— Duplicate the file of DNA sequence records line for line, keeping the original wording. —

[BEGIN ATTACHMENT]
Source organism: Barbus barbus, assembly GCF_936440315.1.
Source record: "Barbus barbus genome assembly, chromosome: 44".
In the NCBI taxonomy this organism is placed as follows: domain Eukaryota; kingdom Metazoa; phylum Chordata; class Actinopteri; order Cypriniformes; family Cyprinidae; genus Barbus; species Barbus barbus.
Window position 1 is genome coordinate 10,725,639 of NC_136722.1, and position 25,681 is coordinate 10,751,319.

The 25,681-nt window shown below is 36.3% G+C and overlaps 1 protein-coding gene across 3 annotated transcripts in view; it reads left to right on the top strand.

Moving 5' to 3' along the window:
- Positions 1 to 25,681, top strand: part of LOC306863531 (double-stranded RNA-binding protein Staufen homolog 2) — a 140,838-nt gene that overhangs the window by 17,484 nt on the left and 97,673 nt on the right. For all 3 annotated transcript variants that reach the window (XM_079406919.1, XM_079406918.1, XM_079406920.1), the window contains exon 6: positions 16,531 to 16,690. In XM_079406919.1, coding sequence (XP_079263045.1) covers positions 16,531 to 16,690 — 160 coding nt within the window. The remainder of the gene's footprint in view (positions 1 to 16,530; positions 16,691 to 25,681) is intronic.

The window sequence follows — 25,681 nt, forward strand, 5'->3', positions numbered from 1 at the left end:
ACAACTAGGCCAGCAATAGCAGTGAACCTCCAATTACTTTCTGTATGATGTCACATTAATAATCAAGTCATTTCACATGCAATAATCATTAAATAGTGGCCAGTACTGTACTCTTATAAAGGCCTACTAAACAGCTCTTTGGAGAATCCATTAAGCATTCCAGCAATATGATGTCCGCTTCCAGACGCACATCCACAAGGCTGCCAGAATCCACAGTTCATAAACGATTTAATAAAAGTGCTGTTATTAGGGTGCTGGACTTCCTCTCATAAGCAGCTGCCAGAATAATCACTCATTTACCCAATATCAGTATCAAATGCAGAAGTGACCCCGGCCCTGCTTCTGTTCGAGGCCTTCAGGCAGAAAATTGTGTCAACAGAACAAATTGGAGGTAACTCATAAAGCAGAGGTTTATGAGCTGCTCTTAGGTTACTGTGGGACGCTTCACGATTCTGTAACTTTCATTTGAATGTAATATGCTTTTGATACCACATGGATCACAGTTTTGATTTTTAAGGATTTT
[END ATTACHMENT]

Source organism: Barbus barbus, assembly GCF_936440315.1.
Source record: "Barbus barbus genome assembly, chromosome: 44".
In the NCBI taxonomy this organism is placed as follows: domain Eukaryota; kingdom Metazoa; phylum Chordata; class Actinopteri; order Cypriniformes; family Cyprinidae; genus Barbus; species Barbus barbus.
Window position 1 is genome coordinate 10,725,639 of NC_136722.1, and position 25,681 is coordinate 10,751,319.

The 25,681-nt window shown below is 36.3% G+C and overlaps 1 protein-coding gene across 3 annotated transcripts in view; it reads left to right on the top strand.

Moving 5' to 3' along the window:
- Positions 1 to 25,681, top strand: part of LOC306863531 (double-stranded RNA-binding protein Staufen homolog 2) — a 140,838-nt gene that overhangs the window by 17,484 nt on the left and 97,673 nt on the right. For all 3 annotated transcript variants that reach the window (XM_079406919.1, XM_079406918.1, XM_079406920.1), the window contains exon 6: positions 16,531 to 16,690. In XM_079406919.1, coding sequence (XP_079263045.1) covers positions 16,531 to 16,690 — 160 coding nt within the window. The remainder of the gene's footprint in view (positions 1 to 16,530; positions 16,691 to 25,681) is intronic.

The window sequence follows — 25,681 nt, forward strand, 5'->3', positions numbered from 1 at the left end:
ACAACTAGGCCAGCAATAGCAGTGAACCTCCAATTACTTTCTGTATGATGTCACATTAATAATCAAGTCATTTCACATGCAATAATCATTAAATAGTGGCCAGTACTGTACTCTTATAAAGGCCTACTAAACAGCTCTTTGGAGAATCCATTAAGCATTCCAGCAATATGATGTCCGCTTCCAGACGCACATCCACAAGGCTGCCAGAATCCACAGTTCATAAACGATTTAATAAAAGTGCTGTTATTAGGGTGCTGGACTTCCTCTCATAAGCAGCTGCCAGAATAATCACTCATTTACCCAATATCAGTATCAAATGCAGAAGTGACCCCGGCCCTGCTTCTGTTCGAGGCCTTCAGGCAGAAAATTGTGTCAACAGAACAAATTGGAGGTAACTCATAAAGCAGAGGTTTATGAGCTGCTCTTAGGTTACTGTGGGACGCTTCACGATTCTGTAACTTTCATTTGAATGTAATATGCTTTTGATACCACATGGATCACAGTTTTGATTTTTAAGGATTTT